Approaches to both off-line and run-time analysis are under development to analyse and ensure connectability. In particular, a lightweight flexible monitoring infrastructure is the key technological enabler for the continuous on-line assessment of non-functional properties, thus supporting run-time verification and adaptation. In this talk, we overview the Connect objectives and overall strategy, and the challenges of assuring connectability properties in dynamic connected systems. Then we focus on the Connect performance and dependability enabler and its interaction with the developed Glimpse monitor for the continuous runtime refinement of analysis.


Keynote Lecture 3
Domain Modeling - A Lost Art?
David Marca
University of Phoenix

Brief Bio
David A. Marca is a professor for the University of Phoenix Online School. His six books and 27 papers cover e-Business, business process design, workflow, and software engineering. His latest book with the IEEE is "Open Process Frameworks: Patterns for the Adaptive e-Enterprise". He holds a patent in workflow technology, and is a member of the IEEE. David is also President and founder of OpenProcess, Inc., specializing in strategic planning, systems analysis and design, and e-Business consulting.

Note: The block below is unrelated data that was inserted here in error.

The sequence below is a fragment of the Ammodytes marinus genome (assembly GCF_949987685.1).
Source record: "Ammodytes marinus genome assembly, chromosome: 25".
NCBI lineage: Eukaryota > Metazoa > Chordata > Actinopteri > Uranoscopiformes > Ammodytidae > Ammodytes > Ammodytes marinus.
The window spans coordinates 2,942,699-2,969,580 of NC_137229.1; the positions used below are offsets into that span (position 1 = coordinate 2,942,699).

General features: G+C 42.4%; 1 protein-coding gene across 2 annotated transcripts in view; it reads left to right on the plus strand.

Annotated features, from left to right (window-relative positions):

Many experts state that: a) specifying "all the small parts of a system" and b) correct expected system usage, can make agile software development more effective. Unified Modeling Methodology (UML) addresses the former, and usability engineering addresses the later. Taken together, they create a systems development framework, capable of: a) specifying functions, data, behavior and usage, b) rapid prototyping, and c) verifying system usability and correctness. All three methods focus on the system, while trying to ascertain context. Correct and complete context requires domain modeling. Structured Analysis and Design Technique (SADT/IDEF0) is a proven way to model any kind of domain. Its power and rigor come from: a) a synthesis of graphics, natural language, hierarchical decomposition, and relative context coding, b) distinguishing control from transformation, c) function activation rules, and d) heuristics for managing model complexity. This talk will explain how SADT/IDEF0 domain modeling can bring correct and complete context to agile system development, Unified Modeling Language (UML) specifications, and usability engineering.